Netanyahu takes on incitement accusations at Rabin memorial

Yuval Rabin warns of violent rhetoric like before his father’s assassination.

November 1, 2017 18:19
2 minute read.
Benjamin Netanyahu

Benjamin Netanyahu speaks on the anniversary of the death of Yitzhak Rabin.. (photo credit: GPO PHOTO DEPARTMENT)


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Prime Minister Benjamin Netanyahu pushed back against accusations levied by Yuval Rabin on Wednesday that he played a role in incitement before prime minister Yitzhak Rabin’s assassination and continues to do so today.

Speaking at his father’s grave on Mount Herzl on the anniversary of the murder, Yuval Rabin called on Netanyahu to make a clear statement against incitement, violence and hatred and “stop the madness.”

Rabin lamented “a mechanism acting against Yitzhak Rabin, a mechanism of incitement and divisiveness that continues to strike us.”

Referring to the current political climate, he said that “all those who think differently are labeled as traitors.”

“Rabin was not coddled by the High Court or by NGOs... or the media, but he did not run away from responsibility or whine,” Rabin said.

Netanyahu accepted Yuval Rabin’s challenge, saying in his speech soon after, at a special Knesset meeting in Rabin’s memory: “I call for national reconciliation and unity around the principles on which most of us agree.”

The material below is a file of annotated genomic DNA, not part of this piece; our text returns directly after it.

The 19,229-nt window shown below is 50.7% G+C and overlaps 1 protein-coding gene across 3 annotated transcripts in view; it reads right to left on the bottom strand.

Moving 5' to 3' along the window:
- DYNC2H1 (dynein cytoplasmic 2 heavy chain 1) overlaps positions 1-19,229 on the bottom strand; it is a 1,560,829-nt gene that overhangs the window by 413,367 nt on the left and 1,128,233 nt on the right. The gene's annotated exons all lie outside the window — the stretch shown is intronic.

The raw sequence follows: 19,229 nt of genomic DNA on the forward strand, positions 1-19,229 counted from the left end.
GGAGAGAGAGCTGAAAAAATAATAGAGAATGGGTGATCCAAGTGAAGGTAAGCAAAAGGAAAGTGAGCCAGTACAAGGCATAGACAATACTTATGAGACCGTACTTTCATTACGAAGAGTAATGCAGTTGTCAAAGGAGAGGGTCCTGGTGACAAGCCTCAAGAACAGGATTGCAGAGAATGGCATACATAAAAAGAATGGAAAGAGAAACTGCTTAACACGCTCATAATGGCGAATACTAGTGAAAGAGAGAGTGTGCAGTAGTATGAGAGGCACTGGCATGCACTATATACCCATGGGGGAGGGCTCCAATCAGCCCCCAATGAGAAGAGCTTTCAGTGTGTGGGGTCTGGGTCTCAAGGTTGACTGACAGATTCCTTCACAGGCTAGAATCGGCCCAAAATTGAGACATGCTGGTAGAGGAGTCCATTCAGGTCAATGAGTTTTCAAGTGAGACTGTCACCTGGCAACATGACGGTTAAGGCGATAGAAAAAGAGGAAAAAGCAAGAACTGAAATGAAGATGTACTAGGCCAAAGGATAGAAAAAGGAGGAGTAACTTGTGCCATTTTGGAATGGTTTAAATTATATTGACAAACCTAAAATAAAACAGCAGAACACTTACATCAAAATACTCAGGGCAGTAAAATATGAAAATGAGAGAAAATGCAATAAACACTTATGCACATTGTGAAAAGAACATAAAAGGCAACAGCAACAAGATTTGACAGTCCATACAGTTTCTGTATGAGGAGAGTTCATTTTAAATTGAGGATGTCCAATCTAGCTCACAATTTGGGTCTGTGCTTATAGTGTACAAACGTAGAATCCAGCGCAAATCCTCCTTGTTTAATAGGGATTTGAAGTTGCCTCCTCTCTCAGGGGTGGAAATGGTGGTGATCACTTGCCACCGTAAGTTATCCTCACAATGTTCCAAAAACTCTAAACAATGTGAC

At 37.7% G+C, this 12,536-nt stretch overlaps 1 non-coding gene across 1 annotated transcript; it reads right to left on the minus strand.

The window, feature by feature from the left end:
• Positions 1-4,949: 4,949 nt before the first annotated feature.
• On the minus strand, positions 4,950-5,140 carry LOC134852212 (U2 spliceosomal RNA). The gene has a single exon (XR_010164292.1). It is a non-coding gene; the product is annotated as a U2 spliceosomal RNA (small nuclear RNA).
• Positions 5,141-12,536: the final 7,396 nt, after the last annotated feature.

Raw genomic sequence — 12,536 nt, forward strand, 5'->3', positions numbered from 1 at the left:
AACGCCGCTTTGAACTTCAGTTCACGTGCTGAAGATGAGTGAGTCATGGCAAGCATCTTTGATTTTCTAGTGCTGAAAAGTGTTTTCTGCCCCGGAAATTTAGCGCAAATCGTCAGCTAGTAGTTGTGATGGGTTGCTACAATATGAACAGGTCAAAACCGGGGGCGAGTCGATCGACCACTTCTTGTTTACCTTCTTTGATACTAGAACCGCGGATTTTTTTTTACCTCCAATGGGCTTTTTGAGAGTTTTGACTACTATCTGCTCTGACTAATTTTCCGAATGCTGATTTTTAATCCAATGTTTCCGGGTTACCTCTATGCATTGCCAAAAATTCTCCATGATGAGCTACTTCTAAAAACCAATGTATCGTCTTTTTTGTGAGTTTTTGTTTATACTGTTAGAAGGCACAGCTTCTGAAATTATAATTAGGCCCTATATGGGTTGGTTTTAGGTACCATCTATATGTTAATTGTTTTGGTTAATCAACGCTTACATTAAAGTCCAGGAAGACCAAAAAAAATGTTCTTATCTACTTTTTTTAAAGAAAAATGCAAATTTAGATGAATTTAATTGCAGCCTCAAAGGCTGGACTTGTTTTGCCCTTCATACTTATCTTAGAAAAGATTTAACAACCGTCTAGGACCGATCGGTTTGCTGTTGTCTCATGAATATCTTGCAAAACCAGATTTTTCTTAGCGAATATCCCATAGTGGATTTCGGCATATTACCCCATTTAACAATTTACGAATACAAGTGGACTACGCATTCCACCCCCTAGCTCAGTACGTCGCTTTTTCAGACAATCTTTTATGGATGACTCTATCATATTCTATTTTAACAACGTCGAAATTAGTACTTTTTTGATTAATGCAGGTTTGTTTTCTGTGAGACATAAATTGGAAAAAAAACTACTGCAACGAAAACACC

“You’d be surprised, Yuval, I understand your pain at the wave of smears and slander against your father,” he said. “You turned to me, and I am responding... in light of your touching call, I repeat this message with full force, and I call to unite.”

Rabin’s assassination introduced Israel to a challenge it had not yet faced, Netanyahu said, adding: “We have the responsibility to prevent acts of zealotry and violence that can lead to self-destruction... National decisions are made at the ballot and not anywhere else. Those are solid principles on which most Israeli citizens can unite.”

Netanyahu directly responded to accusations many on the Left have made in relation to his behavior while Rabin was prime minister, when Netanyahu was opposition leader and spoke out strongly against the Oslo Accords.

“When Rabin brought up the Oslo Accords, he was acting according to his judgment of what was for the good of Israel,” he said. “I said more than once, ‘He’s mistaken, but he’s not a traitor.’” In fact, Netanyahu said, he had a great appreciation for Rabin, and there were things that they agreed on, such as peace with Jordan and electoral reform that the Knesset passed at the time.

The prime minister said he believes that, unlike in the days of the Oslo Accords, there is a broad consensus in Israel about certain diplomatic interests, specifically mentioning the fight against radical Islamic terrorism.

“In this curse of the rise of Islamic fundamentalism and changes in the Middle East... we have growing ties with countries in the region, and this gives real foundations for strengthening our security and hope for peace,” Netanyahu said.

Hagay Hacohen contributed to this report.

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